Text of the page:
Satisfied? Jealous? On Deciding Not to Be Monogamous

People strongly believe that monogamous relationships come with greater satisfaction and far less jealousy than non-monogamous relationships. What does the research say?

Buzziest Living Single Posts of 2012

Single-at-heart, solo living, single-again, single parenting, not having kids, hooking up, Rush’s attack on single women, eschewing monogamy, and more, were all buzzy topics this year at Living Single.

Now We Know Whether Facebook Is Making Us Lonely

In an experiment, half of the participants were instructed to post more Facebook status updates than they usually do. Do you think that made them more or less lonely than the people who posted their usual number of updates? What if no one responded to their updates?

Are Monogamous Relationships Really Better?

There are widespread beliefs that monogamous relationships are superior in many ways to consensually non-monogamous relationships. Social scientists are beginning to test those assumptions, and they sometimes end up unimpressed.

The New Science of Friendship

Recent studies address questions such as, what is friendship good for, and what’s with the people who keep adding more and more friends?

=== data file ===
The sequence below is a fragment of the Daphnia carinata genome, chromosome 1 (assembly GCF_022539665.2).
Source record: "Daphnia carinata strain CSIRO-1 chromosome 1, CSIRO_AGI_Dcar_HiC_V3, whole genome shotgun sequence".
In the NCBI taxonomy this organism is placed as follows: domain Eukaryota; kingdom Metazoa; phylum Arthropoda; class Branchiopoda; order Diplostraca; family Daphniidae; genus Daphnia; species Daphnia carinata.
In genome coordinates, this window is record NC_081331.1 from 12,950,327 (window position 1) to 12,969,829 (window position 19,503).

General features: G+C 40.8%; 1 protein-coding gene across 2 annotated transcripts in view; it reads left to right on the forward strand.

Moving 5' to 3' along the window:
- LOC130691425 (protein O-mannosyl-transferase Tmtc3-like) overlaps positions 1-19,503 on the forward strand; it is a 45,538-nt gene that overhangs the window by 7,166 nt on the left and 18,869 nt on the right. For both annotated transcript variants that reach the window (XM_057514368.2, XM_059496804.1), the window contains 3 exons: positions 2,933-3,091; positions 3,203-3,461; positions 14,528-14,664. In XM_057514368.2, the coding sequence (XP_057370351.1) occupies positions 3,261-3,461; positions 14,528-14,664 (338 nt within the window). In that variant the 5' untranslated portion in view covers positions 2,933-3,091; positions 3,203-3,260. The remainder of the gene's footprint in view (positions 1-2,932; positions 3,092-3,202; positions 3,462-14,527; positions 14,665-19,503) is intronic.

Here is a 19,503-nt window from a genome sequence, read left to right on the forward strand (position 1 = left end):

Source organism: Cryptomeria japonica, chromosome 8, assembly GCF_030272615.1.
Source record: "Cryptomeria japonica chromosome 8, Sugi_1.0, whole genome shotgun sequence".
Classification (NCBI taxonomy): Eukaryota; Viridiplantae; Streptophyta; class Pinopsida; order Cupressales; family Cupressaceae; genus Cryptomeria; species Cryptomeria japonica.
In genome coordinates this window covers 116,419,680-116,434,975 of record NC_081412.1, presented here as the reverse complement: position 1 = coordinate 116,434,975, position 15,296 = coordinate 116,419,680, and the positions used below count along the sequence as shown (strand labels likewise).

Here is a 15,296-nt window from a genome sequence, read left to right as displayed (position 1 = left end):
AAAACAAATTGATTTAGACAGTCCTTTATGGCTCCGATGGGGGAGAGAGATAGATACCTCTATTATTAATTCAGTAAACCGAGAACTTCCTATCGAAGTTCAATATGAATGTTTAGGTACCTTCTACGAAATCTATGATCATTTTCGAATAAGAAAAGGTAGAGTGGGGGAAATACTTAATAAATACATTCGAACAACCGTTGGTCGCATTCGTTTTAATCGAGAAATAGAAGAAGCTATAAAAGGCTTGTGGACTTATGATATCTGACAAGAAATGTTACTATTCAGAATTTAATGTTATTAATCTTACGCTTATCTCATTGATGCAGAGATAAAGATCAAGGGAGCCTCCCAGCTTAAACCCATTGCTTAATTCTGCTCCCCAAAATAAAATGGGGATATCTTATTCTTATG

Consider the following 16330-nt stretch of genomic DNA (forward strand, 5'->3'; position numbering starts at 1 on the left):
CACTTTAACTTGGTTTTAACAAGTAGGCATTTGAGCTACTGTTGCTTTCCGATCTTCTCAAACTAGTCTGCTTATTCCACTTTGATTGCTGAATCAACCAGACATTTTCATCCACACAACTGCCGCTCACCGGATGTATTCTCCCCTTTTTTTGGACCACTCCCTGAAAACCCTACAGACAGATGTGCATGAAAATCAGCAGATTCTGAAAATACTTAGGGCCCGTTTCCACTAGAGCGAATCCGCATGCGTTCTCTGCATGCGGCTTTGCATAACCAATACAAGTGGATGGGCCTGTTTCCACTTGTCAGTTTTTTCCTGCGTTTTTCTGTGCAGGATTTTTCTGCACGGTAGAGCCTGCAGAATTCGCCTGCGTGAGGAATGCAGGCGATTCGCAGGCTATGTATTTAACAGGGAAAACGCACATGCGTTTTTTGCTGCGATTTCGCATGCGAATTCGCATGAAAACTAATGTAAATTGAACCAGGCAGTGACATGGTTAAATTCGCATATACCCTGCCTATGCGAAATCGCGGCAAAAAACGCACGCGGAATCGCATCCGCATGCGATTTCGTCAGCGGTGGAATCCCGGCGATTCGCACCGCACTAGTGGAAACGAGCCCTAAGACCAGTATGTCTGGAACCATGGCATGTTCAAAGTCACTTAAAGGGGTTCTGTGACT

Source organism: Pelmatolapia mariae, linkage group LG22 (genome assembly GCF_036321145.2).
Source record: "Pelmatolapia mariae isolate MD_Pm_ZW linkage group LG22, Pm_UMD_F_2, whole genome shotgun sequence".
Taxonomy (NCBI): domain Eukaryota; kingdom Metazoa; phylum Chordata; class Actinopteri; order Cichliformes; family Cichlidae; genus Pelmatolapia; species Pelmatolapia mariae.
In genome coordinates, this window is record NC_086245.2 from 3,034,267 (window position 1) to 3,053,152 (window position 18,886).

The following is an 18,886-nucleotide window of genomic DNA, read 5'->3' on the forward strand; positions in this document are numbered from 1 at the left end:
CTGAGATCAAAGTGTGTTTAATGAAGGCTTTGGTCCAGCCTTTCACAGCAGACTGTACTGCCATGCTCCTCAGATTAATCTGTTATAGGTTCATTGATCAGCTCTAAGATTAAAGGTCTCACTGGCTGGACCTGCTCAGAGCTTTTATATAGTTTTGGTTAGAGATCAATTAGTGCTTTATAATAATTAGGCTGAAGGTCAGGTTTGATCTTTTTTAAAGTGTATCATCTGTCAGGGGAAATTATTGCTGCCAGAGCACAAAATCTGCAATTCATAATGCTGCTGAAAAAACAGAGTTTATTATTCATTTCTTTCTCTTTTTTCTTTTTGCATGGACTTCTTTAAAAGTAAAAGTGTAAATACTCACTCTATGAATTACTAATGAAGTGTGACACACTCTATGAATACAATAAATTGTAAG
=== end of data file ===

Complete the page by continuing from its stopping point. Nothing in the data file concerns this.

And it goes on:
Why Friendship is the Key Relationship of the 21st Century

Across the ages, friendship lost its place of nobility. Now, however, a confluence of factors has created the grounds for a renewed significance of the relationship that once was so esteemed.

Of Holiday Bullies and Double Standards

People can be very judgmental about how they think other people should spend the holidays. Even those advice columns that are supposedly even-handed often have different standards for people who are single vs. coupled.

David Brooks, Nuclear Family Scold, Cries Uncle

NY Times columnist David Brooks argues that people are better off when they “bind themselves” to two-parent families. He thinks that laws should discriminate in favor of “family formation and fertility.” I’ll take him on with data.

Are Couples Mean to Singles?

Usually, I decide for myself what to write about here, but every so often, a story shows up in my inbox so many times that I feel that I have no choice but to share it. An essay in the BBC News Magazine is a recent example.

The Single Best Bit of $$ Advice for Single People

A recent report shows that single people are not as far along in their retirement planning as married people are. Here are some big-picture answers to why that is and what can be done, and not just with regard to money.